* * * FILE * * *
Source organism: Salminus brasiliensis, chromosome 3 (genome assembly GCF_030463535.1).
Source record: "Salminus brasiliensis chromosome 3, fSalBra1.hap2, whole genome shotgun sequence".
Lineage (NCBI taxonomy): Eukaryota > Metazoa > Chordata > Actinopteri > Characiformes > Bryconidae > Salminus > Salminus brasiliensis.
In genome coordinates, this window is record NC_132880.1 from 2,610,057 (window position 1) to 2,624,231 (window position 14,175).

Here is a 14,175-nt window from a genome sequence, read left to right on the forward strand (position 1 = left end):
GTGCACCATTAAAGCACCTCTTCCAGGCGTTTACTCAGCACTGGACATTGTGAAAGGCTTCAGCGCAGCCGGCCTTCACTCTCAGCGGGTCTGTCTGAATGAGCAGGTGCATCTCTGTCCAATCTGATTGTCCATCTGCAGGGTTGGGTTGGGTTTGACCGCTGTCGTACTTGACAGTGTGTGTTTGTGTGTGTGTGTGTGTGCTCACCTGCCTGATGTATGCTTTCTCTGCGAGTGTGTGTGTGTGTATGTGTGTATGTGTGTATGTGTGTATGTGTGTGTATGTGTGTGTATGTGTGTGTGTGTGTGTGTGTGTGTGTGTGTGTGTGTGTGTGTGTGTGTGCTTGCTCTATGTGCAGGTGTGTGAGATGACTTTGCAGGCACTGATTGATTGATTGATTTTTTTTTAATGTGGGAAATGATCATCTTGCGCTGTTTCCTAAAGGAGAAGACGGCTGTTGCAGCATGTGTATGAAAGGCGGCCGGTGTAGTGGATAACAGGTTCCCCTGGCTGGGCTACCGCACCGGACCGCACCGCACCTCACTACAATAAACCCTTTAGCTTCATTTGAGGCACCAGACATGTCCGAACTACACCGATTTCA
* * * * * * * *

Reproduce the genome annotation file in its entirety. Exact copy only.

Source organism: Salminus brasiliensis, chromosome 3 (genome assembly GCF_030463535.1).
Source record: "Salminus brasiliensis chromosome 3, fSalBra1.hap2, whole genome shotgun sequence".
Lineage (NCBI taxonomy): Eukaryota > Metazoa > Chordata > Actinopteri > Characiformes > Bryconidae > Salminus > Salminus brasiliensis.
In genome coordinates, this window is record NC_132880.1 from 2,610,057 (window position 1) to 2,624,231 (window position 14,175).

Here is a 14,175-nt window from a genome sequence, read left to right on the forward strand (position 1 = left end):
GTGCACCATTAAAGCACCTCTTCCAGGCGTTTACTCAGCACTGGACATTGTGAAAGGCTTCAGCGCAGCCGGCCTTCACTCTCAGCGGGTCTGTCTGAATGAGCAGGTGCATCTCTGTCCAATCTGATTGTCCATCTGCAGGGTTGGGTTGGGTTTGACCGCTGTCGTACTTGACAGTGTGTGTTTGTGTGTGTGTGTGTGTGCTCACCTGCCTGATGTATGCTTTCTCTGCGAGTGTGTGTGTGTGTATGTGTGTATGTGTGTATGTGTGTATGTGTGTGTATGTGTGTGTATGTGTGTGTGTGTGTGTGTGTGTGTGTGTGTGTGTGTGTGTGTGTGTGTGCTTGCTCTATGTGCAGGTGTGTGAGATGACTTTGCAGGCACTGATTGATTGATTGATTTTTTTTTAATGTGGGAAATGATCATCTTGCGCTGTTTCCTAAAGGAGAAGACGGCTGTTGCAGCATGTGTATGAAAGGCGGCCGGTGTAGTGGATAACAGGTTCCCCTGGCTGGGCTACCGCACCGGACCGCACCGCACCTCACTACAATAAACCCTTTAGCTTCATTTGAGGCACCAGACATGTCCGAACTACACCGATTTCA